11/19/10 by Dr. Andrew Weil: I have always been fascinated by the difference between plants and the drugs that are isolated from them. This goes back to my student days at Harvard in the 1960s, where I received my undergraduate degree in botany, and then went on to medical school. It’s rare — too rare, I have to say — for botanists to become doctors. The experience gave me a unique perspective on health and medicine.
For four decades, I’ve been skeptical of a prevailing belief in Western medicine: when a plant shows bioactivity in humans, we must attribute that effect to a single, predominant compound in the plant. We label that the “active principle,” isolate it, synthesize it, and make a pharmaceutical out of it. Then, typically, we forget about the plant. We don’t study any of the other compounds in it or their complex interactions.
This belief persists for two reasons. First, it makes research much easier. Single compounds can be manufactured in pure, standardized dosages, which simplifies clinical trials. (However, technology has largely solved this problem. Modern growing and processing methods make it possible to produce standardized, complex, whole-plant-based medicines. Clinical trials of these compounds have become quite sophisticated, especially in Europe.)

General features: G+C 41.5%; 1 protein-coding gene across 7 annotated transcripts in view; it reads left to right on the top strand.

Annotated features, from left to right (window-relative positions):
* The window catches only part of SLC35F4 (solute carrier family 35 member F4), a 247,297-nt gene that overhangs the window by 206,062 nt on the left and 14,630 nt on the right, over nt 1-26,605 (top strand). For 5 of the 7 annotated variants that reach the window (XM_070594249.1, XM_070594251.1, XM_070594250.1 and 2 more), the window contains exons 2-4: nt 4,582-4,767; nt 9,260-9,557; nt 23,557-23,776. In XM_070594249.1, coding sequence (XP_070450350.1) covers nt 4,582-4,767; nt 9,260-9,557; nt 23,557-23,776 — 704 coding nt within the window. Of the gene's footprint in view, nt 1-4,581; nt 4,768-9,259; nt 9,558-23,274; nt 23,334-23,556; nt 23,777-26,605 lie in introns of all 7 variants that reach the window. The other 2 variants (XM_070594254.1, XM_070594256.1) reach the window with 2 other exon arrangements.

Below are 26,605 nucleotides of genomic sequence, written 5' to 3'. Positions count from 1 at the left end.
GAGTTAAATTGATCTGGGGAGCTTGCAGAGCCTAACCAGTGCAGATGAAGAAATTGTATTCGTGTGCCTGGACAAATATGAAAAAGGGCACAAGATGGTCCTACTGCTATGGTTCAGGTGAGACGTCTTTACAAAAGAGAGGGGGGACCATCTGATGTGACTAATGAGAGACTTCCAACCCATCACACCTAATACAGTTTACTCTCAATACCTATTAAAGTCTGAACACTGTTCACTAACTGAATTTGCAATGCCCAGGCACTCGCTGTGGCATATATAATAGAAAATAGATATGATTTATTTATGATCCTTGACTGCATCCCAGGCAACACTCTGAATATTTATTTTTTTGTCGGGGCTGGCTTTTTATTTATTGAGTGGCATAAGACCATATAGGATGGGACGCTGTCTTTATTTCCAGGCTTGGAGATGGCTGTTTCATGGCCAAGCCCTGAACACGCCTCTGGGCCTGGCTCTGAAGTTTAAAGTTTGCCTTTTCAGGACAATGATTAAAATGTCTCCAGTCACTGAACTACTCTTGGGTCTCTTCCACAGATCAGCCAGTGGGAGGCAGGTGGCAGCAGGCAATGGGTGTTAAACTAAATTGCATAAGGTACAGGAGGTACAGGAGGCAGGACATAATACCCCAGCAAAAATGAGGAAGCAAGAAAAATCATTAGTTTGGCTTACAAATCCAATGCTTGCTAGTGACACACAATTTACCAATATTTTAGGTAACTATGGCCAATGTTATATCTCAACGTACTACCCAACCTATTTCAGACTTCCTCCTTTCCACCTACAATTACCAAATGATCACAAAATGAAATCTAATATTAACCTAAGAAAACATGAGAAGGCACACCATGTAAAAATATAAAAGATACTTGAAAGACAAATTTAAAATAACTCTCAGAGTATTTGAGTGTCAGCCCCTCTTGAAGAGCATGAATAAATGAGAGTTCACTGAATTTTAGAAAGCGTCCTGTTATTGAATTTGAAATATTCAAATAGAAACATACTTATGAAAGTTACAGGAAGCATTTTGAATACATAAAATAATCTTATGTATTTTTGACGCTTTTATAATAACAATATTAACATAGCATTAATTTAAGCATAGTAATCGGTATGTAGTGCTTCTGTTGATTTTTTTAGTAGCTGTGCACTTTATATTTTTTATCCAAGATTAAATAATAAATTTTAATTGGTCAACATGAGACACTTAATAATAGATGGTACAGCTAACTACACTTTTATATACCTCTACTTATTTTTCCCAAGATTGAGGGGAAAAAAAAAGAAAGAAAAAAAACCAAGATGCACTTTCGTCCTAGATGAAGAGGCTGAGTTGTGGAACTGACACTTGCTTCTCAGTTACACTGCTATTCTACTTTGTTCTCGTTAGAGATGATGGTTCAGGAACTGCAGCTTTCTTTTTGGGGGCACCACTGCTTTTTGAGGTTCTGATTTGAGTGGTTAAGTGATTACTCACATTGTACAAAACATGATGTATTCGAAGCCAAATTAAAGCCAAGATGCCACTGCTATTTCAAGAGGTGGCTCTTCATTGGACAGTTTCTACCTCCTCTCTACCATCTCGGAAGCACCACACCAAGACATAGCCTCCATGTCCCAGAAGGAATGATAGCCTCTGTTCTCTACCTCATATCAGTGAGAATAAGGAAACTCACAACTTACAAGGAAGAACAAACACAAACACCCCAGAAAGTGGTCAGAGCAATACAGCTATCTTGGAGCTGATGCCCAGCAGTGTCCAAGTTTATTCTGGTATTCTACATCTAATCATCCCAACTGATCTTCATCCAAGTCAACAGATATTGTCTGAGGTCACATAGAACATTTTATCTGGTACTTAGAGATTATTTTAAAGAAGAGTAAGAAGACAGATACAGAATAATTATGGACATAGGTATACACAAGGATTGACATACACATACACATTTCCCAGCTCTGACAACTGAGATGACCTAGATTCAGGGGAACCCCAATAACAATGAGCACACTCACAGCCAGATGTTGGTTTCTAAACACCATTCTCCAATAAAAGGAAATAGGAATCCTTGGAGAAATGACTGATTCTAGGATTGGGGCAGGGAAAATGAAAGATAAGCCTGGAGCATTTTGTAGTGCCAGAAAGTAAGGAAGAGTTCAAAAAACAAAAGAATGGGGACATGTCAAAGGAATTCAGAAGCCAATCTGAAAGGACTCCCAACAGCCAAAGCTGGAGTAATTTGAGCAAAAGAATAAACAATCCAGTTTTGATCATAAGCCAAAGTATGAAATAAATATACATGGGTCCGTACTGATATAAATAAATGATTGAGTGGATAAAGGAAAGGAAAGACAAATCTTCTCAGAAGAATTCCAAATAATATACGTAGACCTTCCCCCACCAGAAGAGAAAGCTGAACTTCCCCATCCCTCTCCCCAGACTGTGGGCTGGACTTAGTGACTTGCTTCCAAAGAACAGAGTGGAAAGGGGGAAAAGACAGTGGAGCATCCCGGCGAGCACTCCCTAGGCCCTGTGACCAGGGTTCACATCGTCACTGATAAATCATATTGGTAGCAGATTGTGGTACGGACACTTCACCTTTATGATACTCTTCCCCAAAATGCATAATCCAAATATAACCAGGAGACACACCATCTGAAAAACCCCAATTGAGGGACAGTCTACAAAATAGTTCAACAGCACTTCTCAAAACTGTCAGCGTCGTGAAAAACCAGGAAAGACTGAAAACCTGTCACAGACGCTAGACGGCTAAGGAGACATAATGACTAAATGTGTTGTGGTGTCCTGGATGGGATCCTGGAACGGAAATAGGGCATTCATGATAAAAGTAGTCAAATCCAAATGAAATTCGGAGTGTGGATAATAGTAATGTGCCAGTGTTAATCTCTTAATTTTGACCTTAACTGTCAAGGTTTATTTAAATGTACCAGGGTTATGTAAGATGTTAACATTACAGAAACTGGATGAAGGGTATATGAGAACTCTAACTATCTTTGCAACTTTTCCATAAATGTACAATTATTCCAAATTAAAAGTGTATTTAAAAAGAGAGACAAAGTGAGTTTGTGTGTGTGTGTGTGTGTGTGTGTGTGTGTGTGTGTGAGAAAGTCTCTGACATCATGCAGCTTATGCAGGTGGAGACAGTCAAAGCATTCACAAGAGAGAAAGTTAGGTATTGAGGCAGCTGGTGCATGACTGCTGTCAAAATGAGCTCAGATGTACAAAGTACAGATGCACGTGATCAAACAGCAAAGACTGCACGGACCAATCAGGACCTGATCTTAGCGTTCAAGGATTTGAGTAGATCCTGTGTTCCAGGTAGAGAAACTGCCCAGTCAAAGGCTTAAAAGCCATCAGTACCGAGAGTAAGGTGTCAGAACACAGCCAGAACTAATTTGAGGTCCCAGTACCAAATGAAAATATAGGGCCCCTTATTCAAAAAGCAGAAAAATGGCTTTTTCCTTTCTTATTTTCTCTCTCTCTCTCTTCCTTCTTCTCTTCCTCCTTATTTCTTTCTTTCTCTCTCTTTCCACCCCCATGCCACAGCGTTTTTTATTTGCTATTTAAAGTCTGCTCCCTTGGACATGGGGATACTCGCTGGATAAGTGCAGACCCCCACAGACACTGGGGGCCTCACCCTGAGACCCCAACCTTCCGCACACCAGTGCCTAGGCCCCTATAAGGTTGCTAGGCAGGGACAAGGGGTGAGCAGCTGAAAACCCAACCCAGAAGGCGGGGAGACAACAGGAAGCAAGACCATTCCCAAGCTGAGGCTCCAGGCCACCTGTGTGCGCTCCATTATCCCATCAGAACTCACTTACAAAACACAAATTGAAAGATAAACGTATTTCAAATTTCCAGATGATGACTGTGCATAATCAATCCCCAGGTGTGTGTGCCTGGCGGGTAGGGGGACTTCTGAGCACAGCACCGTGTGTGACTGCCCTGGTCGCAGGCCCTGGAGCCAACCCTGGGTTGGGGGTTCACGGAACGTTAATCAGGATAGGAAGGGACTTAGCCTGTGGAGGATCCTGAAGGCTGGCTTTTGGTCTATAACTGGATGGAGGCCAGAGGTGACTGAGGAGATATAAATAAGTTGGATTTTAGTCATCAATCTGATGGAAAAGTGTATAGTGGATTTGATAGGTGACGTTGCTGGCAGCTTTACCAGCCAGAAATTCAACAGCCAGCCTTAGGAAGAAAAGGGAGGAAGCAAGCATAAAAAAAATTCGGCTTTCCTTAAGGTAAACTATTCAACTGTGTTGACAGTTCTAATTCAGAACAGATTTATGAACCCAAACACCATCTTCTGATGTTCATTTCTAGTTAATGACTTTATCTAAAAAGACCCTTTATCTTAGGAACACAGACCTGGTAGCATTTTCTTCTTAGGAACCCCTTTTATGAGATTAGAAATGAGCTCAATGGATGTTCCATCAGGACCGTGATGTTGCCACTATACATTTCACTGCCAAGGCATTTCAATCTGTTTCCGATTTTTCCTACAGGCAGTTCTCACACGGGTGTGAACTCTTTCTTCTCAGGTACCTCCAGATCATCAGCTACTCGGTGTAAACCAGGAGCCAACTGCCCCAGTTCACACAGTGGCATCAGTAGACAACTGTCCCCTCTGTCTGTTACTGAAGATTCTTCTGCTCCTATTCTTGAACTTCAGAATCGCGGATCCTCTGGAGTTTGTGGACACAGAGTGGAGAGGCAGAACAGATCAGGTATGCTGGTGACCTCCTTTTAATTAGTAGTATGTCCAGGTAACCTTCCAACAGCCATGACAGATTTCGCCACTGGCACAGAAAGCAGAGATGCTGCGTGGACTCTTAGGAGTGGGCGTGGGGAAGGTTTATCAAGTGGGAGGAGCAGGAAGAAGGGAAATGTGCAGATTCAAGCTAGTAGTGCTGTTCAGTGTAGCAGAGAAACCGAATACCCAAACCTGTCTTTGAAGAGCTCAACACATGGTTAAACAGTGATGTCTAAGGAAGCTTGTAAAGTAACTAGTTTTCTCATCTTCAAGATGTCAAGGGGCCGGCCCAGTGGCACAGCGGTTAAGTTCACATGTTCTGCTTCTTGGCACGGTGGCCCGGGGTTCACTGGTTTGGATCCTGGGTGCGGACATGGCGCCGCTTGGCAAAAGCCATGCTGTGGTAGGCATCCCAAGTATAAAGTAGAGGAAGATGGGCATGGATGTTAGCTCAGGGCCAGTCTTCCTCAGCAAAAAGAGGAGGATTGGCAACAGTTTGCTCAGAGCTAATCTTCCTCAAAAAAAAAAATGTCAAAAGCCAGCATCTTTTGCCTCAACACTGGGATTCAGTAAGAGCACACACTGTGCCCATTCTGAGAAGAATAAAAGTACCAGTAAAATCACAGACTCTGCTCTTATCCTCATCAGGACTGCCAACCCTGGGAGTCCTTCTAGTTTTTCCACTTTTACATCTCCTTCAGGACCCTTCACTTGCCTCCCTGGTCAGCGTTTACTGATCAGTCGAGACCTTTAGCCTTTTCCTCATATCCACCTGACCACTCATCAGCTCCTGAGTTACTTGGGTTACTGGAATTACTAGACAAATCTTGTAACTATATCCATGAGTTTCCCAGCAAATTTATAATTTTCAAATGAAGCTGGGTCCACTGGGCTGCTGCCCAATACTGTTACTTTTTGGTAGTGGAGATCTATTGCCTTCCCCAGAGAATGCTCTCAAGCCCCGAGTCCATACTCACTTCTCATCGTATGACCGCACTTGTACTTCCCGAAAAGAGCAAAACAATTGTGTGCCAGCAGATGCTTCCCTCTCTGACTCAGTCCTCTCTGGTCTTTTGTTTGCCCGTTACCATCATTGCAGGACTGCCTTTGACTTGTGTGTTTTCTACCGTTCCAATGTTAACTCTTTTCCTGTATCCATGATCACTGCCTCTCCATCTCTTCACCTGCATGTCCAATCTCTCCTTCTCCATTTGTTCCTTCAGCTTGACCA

Second, and this is clearly the major reason, it makes drugs far more profitable for drug companies. Isolating and synthesizing a single molecule allows a drug company to patent that molecule. Making slight chemical modifications allows further patent potential. Such exclusivity can be worth billions, whereas a whole plant offers little opportunity for profit.
Expensive as it is to the consumer, this faith in “single-agent” drugs would be acceptable if they actually yielded better results. But the fact is, the natural, whole plant often has both benefits and safety that put the isolated compounds to shame.
Medicinal plants contain a wide array of chemical compounds. At first, this looks like chaos, but more investigation reveals a distinct order. Natural selection pressures push a plant to “try out” variations on molecules to enhance the plant’s odds of surviving stressful environments. So, often, one molecule is present in the greatest amount and has the most dramatic effect in a human body — but along with it are variations of that molecule in the same plant.
For example, for several years, I did ethnobotanical study in South America, researching native uses for coca leaf, which most of us know only as the source of the isolated, problematic, addictive drug cocaine. For Andean Indians, whole coca leaf is the number one medicinal plant. They use it to treat gastrointestinal disturbances; specifically, for both diarrhea and constipation. From the perspective of Western pharmacology, this makes no sense. Cocaine stimulates the gut, it increases bowel activity, so obviously it would be a good treatment for constipation, but what could it do for diarrhea except make it worse?